A robot called “Tappy” which monotonously jabs away at mobile phone screens does not, let’s face it, sound like the most sophisticated of technologies.
So it’s possible to feel a degree of sympathy with the Chinese firm Huawei which finds itself accused by the US Justice Department of the theft of this supposedly bleeding-edge bit of intellectual property from T-Mobile. The phrase “trumped-up charges” (in every sense) comes to mind.
Yet, of course, there’s a bigger picture here than Tappy and Trump. There are questions that go beyond the agenda of the current occupant of the White House and his rabidly sinophobic advisers. Foremost among them is this: are Chinese firms operating in the west a potential security threat? Specifically, should Huawei be shut out of the construction of new 5G infrastructure due to concerns that the company could build “back doors” into its systems that could then be exploited by the Chinese state for espionage purposes?
In my 2013 book, Chinese Whispers, I suggested that much of the then suspicion of China’s commercial influence abroad was over the top. At that time I argued that it was simply not in the commercial or broad economic interests of the Beijing leadership to use western infrastructure assets, or allow them to be used, for nefarious purposes. In some respects that remains true. It’s hard to see why there’s such anxiety in the west over the Chinese state buying brands like Weetabix, trying to purchase US oil companies or even investing in nuclear power stations.
Why would the Chinese state, which wants to use Bradwell in Essex to provide a proof-of-concept for a new global nuclear reactor technology export business, interfere with the UK’s power supply for political reasons? This would, at a stroke blow up its own multibillion dollar investment.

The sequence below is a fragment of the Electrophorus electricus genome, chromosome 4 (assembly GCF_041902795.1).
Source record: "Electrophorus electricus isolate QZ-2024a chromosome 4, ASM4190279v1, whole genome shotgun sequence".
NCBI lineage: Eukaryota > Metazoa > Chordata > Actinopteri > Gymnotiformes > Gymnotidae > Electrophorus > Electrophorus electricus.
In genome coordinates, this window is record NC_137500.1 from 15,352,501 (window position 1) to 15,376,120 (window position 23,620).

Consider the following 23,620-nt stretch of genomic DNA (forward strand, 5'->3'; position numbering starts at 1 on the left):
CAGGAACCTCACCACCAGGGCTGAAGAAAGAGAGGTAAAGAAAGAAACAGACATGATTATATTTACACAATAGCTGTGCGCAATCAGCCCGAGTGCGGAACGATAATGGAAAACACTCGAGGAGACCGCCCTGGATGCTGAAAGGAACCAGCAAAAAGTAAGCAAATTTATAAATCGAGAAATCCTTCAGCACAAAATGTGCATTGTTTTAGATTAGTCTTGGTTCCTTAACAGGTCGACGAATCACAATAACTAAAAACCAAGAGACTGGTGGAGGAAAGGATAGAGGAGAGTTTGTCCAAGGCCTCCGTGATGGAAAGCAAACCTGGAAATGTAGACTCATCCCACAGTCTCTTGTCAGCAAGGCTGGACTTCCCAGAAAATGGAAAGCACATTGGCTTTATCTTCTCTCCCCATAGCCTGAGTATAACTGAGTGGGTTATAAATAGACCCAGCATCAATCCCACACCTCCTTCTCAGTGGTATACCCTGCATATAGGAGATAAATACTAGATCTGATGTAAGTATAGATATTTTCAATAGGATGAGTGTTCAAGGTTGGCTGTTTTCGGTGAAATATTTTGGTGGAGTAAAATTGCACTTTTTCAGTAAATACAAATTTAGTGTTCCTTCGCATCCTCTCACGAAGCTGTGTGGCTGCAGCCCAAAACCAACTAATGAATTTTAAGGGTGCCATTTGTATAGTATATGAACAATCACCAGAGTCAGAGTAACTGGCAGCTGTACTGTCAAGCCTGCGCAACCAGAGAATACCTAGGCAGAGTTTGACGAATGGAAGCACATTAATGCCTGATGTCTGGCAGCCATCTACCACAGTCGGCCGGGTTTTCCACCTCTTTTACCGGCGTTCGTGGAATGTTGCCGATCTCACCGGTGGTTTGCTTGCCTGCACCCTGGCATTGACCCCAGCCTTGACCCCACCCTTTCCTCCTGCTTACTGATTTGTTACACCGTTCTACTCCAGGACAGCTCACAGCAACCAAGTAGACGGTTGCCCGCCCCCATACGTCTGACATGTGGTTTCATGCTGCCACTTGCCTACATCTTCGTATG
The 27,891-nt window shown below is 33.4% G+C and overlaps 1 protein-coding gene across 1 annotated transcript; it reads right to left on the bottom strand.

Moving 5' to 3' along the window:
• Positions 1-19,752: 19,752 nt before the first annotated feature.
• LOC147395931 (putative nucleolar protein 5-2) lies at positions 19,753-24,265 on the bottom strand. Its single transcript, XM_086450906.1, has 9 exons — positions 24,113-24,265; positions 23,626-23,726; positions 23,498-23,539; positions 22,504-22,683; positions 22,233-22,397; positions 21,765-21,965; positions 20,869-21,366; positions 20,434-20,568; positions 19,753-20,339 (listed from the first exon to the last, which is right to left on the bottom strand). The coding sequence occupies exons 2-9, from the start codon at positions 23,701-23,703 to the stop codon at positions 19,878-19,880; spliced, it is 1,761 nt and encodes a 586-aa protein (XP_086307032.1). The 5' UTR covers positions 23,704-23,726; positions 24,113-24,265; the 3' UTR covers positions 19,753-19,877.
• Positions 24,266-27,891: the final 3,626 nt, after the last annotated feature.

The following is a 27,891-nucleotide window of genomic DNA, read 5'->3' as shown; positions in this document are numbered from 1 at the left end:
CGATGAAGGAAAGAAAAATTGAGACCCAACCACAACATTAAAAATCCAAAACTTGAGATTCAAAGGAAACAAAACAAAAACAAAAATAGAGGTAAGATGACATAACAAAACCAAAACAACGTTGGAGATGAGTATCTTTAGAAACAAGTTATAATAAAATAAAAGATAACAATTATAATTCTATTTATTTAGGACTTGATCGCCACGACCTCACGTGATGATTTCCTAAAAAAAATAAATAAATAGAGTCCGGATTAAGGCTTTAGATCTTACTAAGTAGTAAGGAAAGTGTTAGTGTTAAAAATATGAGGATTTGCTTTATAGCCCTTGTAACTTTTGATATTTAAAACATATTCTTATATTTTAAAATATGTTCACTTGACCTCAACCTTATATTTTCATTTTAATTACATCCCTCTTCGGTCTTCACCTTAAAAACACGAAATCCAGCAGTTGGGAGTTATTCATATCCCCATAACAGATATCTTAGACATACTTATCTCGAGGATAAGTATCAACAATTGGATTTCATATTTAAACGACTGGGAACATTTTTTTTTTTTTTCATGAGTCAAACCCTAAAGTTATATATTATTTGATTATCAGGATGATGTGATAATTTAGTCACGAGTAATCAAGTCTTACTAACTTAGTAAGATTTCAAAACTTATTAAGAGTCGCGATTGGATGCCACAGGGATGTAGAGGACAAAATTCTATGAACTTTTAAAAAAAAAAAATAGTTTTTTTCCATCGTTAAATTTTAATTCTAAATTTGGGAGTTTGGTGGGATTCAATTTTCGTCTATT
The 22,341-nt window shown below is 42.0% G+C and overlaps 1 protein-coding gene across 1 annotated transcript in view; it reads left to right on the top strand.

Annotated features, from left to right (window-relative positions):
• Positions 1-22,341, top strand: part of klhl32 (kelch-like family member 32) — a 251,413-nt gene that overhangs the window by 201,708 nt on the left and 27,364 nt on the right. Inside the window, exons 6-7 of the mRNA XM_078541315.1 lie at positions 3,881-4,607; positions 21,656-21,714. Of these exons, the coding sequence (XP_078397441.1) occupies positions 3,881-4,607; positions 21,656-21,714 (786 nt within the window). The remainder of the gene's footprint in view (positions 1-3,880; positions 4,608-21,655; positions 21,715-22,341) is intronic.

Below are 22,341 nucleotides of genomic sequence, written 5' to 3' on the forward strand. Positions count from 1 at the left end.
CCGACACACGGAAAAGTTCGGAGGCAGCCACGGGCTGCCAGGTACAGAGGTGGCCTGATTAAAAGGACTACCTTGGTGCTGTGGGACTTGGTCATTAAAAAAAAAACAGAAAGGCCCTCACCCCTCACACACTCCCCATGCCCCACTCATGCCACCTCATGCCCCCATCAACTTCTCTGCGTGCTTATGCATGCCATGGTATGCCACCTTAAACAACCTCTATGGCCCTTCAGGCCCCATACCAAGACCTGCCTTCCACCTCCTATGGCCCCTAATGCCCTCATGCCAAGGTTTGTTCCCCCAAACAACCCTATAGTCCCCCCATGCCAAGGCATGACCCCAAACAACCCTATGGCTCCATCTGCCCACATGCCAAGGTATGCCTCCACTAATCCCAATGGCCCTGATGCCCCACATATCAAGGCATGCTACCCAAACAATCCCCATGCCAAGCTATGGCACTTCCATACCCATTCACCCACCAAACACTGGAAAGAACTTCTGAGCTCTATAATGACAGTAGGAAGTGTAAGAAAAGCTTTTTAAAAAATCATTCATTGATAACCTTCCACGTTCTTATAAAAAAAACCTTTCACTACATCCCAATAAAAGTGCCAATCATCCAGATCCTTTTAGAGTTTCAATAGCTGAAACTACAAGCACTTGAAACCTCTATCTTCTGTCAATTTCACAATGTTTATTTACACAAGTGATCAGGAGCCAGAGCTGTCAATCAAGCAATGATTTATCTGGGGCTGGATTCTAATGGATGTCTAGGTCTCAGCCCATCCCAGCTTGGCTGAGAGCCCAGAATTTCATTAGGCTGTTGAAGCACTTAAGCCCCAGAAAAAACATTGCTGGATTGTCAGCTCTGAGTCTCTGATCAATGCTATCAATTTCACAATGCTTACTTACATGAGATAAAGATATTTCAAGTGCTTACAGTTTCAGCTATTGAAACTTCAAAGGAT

However, one has to accept that the Chinese political leadership has changed profoundly over the past six years. There has been a clear authoritarian turn under Xi Jinping, who has abolished term limits in place since the death of Mao Zedong. Xi has also launched a severe clampdown on domestic dissent, harnessing the full power of online technology to do so.
The new online “social credit system” is somewhat overhyped as a dystopian authoritarian tool, yet it could become one.
Meanwhile there have been countless assertions of party control over nominally private sector firms. Xi came to power promising to let the market take a more “decisive” role; but he has presided over a resurgence of the party-state. The giant Chinese internet and e-commerce companies – Alibaba, Tencent, Baidu, JD. com – have found themselves much more closely regulated.
Once it was just about possible to believe the assurances of Huawei’s founder Ren Zhengfei that it had experienced no state influence whatsoever and would not permit it. But no longer. And Xi’s conduct is to blame for that.
Alibaba’s Jack Ma was “outed” as a member of the Communist Party last year in state media. Members are required to show loyalty to the party above all else. Ma has also announced that he will step down by the end of this year and some informed observers suspect government influence in that decision.
In this context of surging digital authoritarianism and growing private sector subordination it is, sadly, prudent to keep private Chinese firms at arm’s length. The UK should follow the lead of the US and prevent Huawei from providing its mobile phone infrastructure.
This is unfortunate for Chinese firms and employees. Huawei is a genuine world leader in its field. And it is precisely the kind of globally competitive technology firm that China needs to prosper if it is to see domestic living standards rise over the coming century.
Perhaps the one, small, positive is that the shut out of Huawei from the west underlines the true nature of China’s crisis: that the country’s authoritarian leadership is now obstructing the country’s economic development.